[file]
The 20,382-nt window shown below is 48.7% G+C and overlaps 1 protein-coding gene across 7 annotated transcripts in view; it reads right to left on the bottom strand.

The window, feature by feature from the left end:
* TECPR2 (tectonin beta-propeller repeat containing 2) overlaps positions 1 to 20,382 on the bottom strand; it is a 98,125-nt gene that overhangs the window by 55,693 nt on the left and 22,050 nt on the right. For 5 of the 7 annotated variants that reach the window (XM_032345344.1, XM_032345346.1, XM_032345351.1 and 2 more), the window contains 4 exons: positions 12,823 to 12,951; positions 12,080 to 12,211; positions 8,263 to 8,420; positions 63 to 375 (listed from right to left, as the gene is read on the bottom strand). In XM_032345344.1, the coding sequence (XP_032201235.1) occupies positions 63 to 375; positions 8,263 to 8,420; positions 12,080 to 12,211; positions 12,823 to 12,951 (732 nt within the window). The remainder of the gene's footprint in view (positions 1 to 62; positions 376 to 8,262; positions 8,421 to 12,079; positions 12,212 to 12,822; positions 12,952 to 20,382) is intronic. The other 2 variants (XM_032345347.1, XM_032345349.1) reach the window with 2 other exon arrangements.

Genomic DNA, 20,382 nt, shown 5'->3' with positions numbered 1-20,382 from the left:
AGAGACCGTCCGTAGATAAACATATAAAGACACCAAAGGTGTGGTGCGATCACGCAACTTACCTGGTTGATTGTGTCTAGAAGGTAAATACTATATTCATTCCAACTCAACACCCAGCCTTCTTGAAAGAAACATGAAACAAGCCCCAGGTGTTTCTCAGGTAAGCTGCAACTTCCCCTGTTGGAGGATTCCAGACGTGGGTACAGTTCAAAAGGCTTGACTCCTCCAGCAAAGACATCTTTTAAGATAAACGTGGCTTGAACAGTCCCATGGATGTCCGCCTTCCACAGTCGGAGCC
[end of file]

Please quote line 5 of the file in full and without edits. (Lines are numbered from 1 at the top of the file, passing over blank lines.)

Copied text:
AGAGACCGTCCGTAGATAAACATATAAAGACACCAAAGGTGTGGTGCGATCACGCAACTTACCTGGTTGATTGTGTCTAGAAGGTAAATACTATATTCATTCCAACTCAACACCCAGCCTTCTTGAAAGAAACATGAAACAAGCCCCAGGTGTTTCTCAGGTAAGCTGCAACTTCCCCTGTTGGAGGATTCCAGACGTGGGTACAGTTCAAAAGGCTTGACTCCTCCAGCAAAGACATCTTTTAAGATAAACGTGGCTTGAACAGTCCCATGGATGTCCGCCTTCCACAGTCGGAGCC